Transkript Pronunciation – Aspects of Connected Speech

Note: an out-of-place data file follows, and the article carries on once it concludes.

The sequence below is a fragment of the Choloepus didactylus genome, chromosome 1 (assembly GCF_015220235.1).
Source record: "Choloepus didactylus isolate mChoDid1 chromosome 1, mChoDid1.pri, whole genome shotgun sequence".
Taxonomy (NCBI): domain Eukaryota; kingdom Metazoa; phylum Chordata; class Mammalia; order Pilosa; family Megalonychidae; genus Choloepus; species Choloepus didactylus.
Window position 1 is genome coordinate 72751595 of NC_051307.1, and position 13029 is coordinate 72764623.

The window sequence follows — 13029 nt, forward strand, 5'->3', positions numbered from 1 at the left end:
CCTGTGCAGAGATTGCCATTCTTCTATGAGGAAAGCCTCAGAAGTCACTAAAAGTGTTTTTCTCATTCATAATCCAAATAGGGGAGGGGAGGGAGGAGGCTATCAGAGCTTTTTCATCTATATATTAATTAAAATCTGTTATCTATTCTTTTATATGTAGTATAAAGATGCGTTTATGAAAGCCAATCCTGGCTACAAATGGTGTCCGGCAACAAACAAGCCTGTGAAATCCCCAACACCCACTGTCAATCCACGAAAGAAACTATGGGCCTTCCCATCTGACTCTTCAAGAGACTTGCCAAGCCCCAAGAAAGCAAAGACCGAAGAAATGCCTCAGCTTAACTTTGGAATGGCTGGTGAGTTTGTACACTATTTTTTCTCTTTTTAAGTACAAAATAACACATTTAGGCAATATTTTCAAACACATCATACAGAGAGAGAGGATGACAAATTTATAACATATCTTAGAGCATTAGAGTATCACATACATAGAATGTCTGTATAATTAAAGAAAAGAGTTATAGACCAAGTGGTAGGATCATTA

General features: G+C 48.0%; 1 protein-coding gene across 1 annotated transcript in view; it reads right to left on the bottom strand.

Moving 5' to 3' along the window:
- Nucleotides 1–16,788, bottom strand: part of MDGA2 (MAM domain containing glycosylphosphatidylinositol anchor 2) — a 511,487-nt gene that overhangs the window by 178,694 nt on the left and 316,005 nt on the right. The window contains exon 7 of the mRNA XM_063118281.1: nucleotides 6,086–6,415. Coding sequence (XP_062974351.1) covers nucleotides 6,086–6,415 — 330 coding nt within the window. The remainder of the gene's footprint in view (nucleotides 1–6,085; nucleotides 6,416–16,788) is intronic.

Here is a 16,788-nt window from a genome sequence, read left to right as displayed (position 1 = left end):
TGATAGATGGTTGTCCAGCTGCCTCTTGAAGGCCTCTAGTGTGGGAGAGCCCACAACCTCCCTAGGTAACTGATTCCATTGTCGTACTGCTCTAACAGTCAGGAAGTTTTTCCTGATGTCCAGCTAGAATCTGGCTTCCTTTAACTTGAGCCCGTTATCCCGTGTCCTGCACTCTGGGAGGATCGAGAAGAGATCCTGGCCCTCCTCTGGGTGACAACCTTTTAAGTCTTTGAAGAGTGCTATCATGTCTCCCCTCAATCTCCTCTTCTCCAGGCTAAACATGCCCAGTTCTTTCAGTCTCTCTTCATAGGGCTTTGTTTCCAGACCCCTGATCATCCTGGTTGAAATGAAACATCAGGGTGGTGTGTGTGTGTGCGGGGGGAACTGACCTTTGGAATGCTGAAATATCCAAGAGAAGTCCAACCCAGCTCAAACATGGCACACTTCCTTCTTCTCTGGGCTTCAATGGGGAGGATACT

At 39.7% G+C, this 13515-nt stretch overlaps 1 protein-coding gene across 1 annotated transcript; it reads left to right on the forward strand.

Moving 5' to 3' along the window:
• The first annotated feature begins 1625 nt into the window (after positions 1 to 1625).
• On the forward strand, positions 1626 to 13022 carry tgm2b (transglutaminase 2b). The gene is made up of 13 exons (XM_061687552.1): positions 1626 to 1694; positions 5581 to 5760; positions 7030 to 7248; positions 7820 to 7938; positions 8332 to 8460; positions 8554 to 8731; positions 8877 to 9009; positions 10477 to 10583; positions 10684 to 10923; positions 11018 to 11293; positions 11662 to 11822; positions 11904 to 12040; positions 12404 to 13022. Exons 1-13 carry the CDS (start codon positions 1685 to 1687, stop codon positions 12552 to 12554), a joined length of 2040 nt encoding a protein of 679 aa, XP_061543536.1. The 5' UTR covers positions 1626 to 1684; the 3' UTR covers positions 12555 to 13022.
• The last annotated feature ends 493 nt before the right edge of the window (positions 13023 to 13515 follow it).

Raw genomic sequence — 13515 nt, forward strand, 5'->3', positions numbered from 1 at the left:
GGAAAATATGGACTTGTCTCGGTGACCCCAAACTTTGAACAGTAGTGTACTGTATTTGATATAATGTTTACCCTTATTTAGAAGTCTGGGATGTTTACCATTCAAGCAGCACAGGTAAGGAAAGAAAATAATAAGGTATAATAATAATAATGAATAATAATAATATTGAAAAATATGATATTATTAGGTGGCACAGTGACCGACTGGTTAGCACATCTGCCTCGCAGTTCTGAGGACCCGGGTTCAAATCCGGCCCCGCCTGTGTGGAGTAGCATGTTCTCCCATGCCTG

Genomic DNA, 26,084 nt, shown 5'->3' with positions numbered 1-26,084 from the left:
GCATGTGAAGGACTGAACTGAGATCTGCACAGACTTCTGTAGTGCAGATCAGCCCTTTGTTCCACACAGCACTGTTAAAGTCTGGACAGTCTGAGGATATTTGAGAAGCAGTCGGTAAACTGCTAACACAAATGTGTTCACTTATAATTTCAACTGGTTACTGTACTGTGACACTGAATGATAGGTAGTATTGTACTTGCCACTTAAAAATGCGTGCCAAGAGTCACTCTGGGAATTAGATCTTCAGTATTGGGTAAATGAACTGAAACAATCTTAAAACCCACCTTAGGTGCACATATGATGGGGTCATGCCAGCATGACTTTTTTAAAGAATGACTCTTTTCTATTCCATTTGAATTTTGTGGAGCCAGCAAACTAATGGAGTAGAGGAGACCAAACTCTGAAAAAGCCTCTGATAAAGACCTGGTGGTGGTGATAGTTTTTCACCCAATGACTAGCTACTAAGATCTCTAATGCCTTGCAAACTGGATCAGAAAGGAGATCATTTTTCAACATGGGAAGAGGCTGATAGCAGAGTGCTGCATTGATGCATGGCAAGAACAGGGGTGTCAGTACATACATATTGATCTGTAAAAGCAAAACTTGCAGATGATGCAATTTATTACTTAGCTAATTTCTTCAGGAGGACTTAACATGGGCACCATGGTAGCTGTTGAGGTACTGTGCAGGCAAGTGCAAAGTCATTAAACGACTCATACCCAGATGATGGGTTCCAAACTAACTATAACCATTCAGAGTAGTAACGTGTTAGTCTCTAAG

Hi! How are you? Is your English really good, but you are wondering how to make it even more perfect? Then, you should no longer study grammar rules or read long texts, but start focussing on your pronounciation instead. The way you speak, is what comes and there are so many tips than can help you sound more like a native speaker. Today we are going to discuss some advanced features and this video will help you not only to speak better, but also to understand other people especially, when they are talking fast. Let's start with a simple exercise: What is this? A cup of coffee? I don't think so. It's a cup a' coffee. In the spoken conversation, people often pronounce the preposition "of" as "a": "A cup a' coffee". How about this? Fish and chips? No: Fish 'n chips. "And" becomes "n". Fish 'n chips. We call this strong and weak forms. So the preposition "of" as a strong from is pronounced "ov" but as a weak form "a" or sometimes "av". And the word "and" as a strong form is "and" but as a weak form "n" or "na", fish 'n chips. Now, here is a question: Are both strong and weak forms correct? Yes, they are. But strong froms are only used when you speak very carefully or slowly. Weak forms are used very often in a conversation. for example between friends. More examples for you: was - wuzz. So it is more natural to say "I wuzz at home" then "I was at home". And a few more examples: can - cunn. Now careful, look at this conversation: "Can you swim?" "Yes, I can." In the question, we use the weak form "Cunn you swim?". But in the answer you must use the strong form. Yes, I can. And one more example: It's his book. "Is" is a weak form of "his". It's his book. Good. Let's move on to the next topic: rhythm. Listen to this sentence: Cats chase mice. It's fairly rhythmical. Now I am going to add a few more words and I just want you to focus on the rhythm. The cats chase mice. The cats have chased mice. The cats have chased the mice. The cats've been chasing the mice. The cats might have been chasing the mice. Did you notice, how the rhythm never changed? And this is really true for any sentence. What you hear is an almost perfect rhythm and this is made up of the stressed words. These are the words, which carry the meaning in a sentence. Cats chase mice. The cats have chased the mice. The cats might have been chasing the mice. One more example for you: Walk down the street to the end of the canal. Walk down the street to the end of the canal. Do you hear, how rhythmical this is? Good. Next topic. Read this: Did you read in bed? That's one option. But in a more natural English it sounds more like "im" bed. "n" suddenly becomes "m". Or here: How do you read this? Good night can also be pronounced as "gun nait". This is called assimiliation. Basically the sound in one word can change the sound in the next word. Three more examples for you: good girl becomes "gug girl". Good boy becomes "gug boy". And light blue becomes "laip blue". Of course, both options are correct. Alright, only two topics left. How do you read this? It's not "four eggs" but you read this as one word "foreggs", without a pause. Similarly you wouldn't say "turn off" but "turnoff", spoken together. But how about this. How do you read it? "Too often"? No, it's "toowoften". There ist suddenly the sound "w" inbetween. "toowoften". Who is it? And this is not "I am". It's "Ijam". There is a "j" sound inbetween. "Ijam". And one more example. This is not "she asked" but "shejasked". This is called linking. Basically it's saying more words together until they sound as if they are only one word. And now the last feature of spoken english: Elision. It just means, if when we speak, sometimes sounds disappear. You can read this word as "correct", but it's also possible to say "krect". Or "tonight" becomes "tnight". And family becomes "famly". And this word is read as "komftabl". Great. Thanks for watching this til the end. If you want, watch this again but this time, listen and repeat after me all the words you hear. This is good practice. Bye bye.
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